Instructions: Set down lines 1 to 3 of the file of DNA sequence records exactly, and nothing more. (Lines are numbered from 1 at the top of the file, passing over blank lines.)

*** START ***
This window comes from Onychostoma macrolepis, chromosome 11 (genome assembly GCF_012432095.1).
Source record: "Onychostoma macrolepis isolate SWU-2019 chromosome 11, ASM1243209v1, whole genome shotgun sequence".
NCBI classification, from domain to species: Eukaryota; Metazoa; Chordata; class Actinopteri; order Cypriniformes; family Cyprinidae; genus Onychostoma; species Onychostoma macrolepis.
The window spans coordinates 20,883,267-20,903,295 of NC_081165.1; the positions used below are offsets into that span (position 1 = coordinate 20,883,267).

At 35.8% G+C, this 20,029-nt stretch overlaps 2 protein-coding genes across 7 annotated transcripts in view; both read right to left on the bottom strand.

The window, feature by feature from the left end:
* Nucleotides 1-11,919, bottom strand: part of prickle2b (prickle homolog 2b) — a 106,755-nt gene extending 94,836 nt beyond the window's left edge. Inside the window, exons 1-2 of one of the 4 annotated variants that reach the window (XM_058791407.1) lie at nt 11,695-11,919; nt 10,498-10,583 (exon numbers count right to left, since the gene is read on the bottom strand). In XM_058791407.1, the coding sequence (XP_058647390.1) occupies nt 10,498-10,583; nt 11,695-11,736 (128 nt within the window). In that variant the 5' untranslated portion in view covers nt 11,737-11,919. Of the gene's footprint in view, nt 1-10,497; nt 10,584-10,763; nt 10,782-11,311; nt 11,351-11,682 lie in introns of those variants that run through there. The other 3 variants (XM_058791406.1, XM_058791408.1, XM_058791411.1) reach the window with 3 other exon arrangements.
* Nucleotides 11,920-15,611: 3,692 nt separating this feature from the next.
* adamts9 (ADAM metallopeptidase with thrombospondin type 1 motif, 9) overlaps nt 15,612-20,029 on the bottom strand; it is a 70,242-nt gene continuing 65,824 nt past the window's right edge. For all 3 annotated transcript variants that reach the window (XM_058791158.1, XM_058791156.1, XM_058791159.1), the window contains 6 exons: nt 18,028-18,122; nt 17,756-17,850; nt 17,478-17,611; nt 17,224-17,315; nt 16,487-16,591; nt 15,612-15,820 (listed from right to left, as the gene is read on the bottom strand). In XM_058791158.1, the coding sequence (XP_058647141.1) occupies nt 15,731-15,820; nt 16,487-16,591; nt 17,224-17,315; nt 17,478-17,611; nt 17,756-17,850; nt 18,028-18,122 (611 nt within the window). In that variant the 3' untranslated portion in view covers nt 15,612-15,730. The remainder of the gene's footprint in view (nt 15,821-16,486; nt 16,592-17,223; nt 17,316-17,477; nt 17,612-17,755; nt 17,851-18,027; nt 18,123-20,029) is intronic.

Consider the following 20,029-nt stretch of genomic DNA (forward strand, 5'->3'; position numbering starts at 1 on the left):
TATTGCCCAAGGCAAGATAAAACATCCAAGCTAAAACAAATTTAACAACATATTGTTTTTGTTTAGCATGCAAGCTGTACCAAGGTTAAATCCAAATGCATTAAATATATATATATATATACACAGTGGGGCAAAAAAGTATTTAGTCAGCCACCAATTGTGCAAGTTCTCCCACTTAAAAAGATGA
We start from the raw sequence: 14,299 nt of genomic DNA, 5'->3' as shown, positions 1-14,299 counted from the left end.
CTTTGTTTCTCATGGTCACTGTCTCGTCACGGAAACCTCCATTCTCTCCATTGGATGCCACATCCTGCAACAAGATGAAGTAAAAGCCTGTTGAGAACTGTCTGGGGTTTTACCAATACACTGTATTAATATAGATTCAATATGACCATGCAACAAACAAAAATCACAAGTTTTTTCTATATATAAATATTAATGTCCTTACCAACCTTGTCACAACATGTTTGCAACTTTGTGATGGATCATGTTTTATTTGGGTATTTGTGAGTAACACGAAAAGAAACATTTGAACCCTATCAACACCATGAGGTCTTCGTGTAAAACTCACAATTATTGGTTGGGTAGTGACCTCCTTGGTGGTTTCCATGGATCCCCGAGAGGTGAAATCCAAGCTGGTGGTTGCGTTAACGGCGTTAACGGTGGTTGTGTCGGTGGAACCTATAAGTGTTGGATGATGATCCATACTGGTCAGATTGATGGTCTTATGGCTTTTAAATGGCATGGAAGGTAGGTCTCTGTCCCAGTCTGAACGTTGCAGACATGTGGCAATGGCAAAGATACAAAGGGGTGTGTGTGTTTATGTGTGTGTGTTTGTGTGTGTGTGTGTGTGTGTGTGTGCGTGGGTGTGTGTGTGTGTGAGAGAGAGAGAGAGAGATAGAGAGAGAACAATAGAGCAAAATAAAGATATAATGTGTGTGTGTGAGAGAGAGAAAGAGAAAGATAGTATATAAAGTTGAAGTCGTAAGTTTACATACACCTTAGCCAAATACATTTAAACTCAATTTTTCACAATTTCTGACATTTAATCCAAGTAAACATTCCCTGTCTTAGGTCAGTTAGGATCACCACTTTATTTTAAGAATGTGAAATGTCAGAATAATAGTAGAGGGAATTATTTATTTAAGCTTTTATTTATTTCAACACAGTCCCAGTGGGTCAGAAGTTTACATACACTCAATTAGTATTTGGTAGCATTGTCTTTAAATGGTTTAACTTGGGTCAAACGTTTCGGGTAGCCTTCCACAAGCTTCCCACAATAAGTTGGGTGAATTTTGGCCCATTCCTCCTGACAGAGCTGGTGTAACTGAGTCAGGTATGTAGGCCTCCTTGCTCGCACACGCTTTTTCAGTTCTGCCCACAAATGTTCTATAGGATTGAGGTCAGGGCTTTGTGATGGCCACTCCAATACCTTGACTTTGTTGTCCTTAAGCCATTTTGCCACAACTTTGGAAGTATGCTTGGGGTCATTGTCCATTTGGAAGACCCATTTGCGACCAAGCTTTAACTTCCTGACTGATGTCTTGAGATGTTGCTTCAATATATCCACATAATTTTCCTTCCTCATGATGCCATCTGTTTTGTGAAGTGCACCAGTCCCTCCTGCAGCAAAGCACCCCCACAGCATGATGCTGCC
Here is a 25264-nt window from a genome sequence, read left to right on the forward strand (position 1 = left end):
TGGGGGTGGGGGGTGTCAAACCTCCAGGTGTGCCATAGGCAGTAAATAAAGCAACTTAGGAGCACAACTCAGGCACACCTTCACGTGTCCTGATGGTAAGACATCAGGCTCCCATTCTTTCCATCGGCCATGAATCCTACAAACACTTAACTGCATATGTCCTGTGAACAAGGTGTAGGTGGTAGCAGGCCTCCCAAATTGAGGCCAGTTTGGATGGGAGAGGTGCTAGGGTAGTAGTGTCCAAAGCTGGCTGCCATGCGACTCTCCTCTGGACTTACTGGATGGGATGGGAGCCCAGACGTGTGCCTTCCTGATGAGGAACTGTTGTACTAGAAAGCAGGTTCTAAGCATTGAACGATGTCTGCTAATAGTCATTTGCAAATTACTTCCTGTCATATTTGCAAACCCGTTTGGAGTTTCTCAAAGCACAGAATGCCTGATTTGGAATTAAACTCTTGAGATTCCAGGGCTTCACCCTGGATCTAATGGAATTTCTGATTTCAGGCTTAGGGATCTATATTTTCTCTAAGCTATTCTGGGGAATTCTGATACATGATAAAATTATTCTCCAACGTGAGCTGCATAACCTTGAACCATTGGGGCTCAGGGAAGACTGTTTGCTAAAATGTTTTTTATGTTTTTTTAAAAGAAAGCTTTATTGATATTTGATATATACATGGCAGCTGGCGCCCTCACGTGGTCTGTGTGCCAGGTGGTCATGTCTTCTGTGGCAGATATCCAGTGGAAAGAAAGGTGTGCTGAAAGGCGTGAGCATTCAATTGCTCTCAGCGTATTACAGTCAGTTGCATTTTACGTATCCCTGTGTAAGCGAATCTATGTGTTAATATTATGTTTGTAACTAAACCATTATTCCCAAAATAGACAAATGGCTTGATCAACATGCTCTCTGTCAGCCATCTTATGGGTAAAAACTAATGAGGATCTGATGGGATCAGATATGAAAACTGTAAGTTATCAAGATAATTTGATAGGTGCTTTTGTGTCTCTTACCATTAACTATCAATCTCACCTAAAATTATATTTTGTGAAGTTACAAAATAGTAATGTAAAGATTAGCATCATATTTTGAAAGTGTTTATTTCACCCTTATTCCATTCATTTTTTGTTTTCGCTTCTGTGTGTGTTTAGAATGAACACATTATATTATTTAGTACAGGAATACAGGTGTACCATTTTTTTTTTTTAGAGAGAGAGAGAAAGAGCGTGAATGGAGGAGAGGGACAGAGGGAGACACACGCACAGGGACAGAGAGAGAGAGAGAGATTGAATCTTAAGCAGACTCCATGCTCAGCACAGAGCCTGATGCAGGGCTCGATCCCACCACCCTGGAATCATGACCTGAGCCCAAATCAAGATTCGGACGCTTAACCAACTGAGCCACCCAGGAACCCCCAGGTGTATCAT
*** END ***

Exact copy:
This window comes from Onychostoma macrolepis, chromosome 11 (genome assembly GCF_012432095.1).
Source record: "Onychostoma macrolepis isolate SWU-2019 chromosome 11, ASM1243209v1, whole genome shotgun sequence".
NCBI classification, from domain to species: Eukaryota; Metazoa; Chordata; class Actinopteri; order Cypriniformes; family Cyprinidae; genus Onychostoma; species Onychostoma macrolepis.